Additional details added Wednesday about mail-in and provisional ballots.
Early voting ends Friday, Oct. 30. The final day to vote is Election Day on Nov. 3.
Here are some of the most common or repeated topics and issues sent to WFAA from North Texas voters.
What am I voting on?
All voters, both in Texas and across the nation, are voting for candidates running for President, the U.S. Senate, Texas Supreme Court, Texas Court of Criminal Appeals, and Texas Railroad Commissioner.
Depending on where you live, some people will also vote for candidates in the U.S. House of Representatives, Texas State Board of Education, Texas Senate and Texas House of Representatives.
You can find more information in the WFAA voter guide.
Is there straight-ticket voting in Texas?
Lines have the potential to be longer because voters can no longer check one box to vote for one party’s candidates in every partisan race.
A candidate's party will be written next to or underneath his or her name on the Texas ballots.
House Bill 25 eliminated straight-ticket voting.
Am I registered to vote?
To be eligible to vote, you must be a U.S. citizen over 18 years old on Election Day. You also must have a valid Texas or federal photo ID to cast a ballot, although there are certain exemptions to that.
You can find more information in the WFAA voter guide.
What if I'm not on the list of registered voters at my polling location?
If your registration cannot be found by the election judge at your polling location, you may cast a provisional vote by filling out an affidavit and a paper ballot.
The Federal Help America Vote Act of 2002 provides provisional voting if a voter's name is not on the list of registered voters due to an administrative or technical error.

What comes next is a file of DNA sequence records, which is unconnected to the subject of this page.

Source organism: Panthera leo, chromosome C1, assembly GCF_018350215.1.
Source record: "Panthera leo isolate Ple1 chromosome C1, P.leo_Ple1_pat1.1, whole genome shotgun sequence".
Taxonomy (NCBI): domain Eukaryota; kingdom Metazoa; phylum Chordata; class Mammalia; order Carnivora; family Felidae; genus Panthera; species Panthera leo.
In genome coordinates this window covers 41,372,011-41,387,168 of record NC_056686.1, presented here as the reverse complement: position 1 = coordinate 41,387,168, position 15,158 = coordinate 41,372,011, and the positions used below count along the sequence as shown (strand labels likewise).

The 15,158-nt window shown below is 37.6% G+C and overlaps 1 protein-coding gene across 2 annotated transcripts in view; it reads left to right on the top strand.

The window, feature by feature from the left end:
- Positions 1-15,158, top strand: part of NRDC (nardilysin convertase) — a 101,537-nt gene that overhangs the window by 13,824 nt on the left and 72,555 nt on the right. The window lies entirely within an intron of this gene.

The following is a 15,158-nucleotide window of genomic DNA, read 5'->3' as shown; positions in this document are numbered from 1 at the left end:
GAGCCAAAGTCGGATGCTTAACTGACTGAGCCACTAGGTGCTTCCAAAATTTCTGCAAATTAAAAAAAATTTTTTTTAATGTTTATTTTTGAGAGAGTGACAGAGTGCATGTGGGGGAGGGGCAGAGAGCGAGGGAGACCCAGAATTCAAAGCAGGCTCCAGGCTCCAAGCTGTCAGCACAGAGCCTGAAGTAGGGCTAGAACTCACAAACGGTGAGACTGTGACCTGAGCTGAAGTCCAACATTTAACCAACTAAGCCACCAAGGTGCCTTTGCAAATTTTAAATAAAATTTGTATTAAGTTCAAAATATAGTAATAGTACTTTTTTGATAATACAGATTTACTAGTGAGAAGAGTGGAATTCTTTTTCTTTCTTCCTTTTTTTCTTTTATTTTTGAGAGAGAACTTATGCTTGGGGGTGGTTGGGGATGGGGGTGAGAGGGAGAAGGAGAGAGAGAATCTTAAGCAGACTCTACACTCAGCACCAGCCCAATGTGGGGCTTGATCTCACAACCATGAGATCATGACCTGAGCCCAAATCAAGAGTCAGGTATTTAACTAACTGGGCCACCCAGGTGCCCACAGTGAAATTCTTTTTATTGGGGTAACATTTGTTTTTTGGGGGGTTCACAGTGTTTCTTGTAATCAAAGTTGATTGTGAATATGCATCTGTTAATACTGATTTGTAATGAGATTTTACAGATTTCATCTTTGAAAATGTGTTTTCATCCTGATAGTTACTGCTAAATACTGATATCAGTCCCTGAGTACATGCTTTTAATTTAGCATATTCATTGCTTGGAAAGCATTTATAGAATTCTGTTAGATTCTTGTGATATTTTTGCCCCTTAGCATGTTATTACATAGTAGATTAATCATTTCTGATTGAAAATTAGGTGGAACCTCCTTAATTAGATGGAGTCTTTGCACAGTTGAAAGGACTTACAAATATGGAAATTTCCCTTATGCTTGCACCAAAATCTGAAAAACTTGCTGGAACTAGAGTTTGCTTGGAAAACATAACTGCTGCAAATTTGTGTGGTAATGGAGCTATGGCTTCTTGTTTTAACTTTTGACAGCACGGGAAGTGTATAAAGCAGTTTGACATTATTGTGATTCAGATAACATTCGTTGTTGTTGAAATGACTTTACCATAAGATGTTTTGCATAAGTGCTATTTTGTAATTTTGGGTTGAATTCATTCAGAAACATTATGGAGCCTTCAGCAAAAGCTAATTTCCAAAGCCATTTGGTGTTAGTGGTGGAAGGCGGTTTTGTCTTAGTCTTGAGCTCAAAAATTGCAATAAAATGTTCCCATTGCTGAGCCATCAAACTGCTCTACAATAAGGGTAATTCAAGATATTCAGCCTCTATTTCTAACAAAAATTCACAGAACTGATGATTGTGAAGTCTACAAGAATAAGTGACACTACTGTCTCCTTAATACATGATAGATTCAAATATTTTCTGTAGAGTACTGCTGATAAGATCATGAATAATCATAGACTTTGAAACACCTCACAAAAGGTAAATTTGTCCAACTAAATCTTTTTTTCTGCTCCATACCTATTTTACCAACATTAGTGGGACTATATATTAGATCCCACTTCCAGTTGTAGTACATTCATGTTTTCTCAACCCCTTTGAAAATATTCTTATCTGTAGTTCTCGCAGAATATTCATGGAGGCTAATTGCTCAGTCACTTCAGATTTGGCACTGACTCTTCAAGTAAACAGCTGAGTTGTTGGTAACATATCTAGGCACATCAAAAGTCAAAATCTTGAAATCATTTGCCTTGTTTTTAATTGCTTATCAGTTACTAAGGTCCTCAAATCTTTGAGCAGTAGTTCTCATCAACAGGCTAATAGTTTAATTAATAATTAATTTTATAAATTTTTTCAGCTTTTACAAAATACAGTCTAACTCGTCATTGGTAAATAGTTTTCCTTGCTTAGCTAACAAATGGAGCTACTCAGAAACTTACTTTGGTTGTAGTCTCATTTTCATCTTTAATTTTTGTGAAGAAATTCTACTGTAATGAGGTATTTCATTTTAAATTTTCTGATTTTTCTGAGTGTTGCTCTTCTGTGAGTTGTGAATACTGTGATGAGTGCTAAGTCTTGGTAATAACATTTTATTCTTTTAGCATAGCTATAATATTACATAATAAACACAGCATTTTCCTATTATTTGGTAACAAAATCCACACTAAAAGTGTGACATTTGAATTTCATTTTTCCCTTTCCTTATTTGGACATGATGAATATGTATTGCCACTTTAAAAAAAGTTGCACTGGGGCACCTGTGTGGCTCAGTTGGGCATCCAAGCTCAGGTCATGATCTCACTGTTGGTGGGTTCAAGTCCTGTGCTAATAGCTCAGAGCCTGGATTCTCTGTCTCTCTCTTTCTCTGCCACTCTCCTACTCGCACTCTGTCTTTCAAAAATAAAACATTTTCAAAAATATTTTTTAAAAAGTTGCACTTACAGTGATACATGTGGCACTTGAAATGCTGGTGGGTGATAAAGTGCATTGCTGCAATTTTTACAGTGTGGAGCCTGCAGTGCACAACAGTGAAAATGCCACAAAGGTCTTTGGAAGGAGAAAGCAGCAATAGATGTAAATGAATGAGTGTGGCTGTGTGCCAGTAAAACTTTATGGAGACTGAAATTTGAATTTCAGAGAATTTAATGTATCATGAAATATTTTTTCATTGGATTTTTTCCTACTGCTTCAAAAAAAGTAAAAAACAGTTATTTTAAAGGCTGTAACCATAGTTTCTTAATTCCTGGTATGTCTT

This ballot is put in a different place from the regular ballots. The situation will be reviewed by the provisional voting ballot board.
The ballot will be counted if it is determined the voter is a registered voter in that precinct.
To confirm your voter registration status, click here.
Another reason why voters might cast a provisional ballot is if they forgot their ID upon arrival at the polling location. According to Texas law, the voter must visit the voter registrar’s office within six (6) calendar days of the date of the election and present an acceptable form of photo ID, in order for their provisional ballot to count.
Will the Texas National Guard be at polling locations?
Gov. Abbott’s office says that the report about him requesting National Guard resources to polling locations on election day is not true.
Texas Military Department Press Secretary Brandon Jones also confirmed there has been no request nor is there a plan for any military members to be at any polling locations.
Will my vote be public?
The choices made on a ballot remain private by law. However, someone's voter registration can be found through different online databases.
In Dallas County, a person’s voter registration record can be found on the Dallas County Elections Department's website.
Voter information includes the person's name, sex, address, Voter Unique Identifier (VUID) and precinct number.
For records from other Texas counties, you can find that here.
When will the results be announced?
Voters should not expect all election results to be called or announced on Election Day, according to the League of Women Voters of Texas.
The organization's president, Grace Chimene, says due to an increase in mail-in ballots this year, it will take more time to count the votes and a delay is showing that the "system is working as it should to ensure the integrity of our election process."
Chimene says people should prepare for many election results to be announced after Election Day.
What if I need help filling out my mail-in ballot?
If someone, other than family members, helps fill out a ballot, witnesses your markings, or mails a ballot for you, they are required to print their name, address and sign the envelope as an assistant.
You can find more information from the Secretary of State here.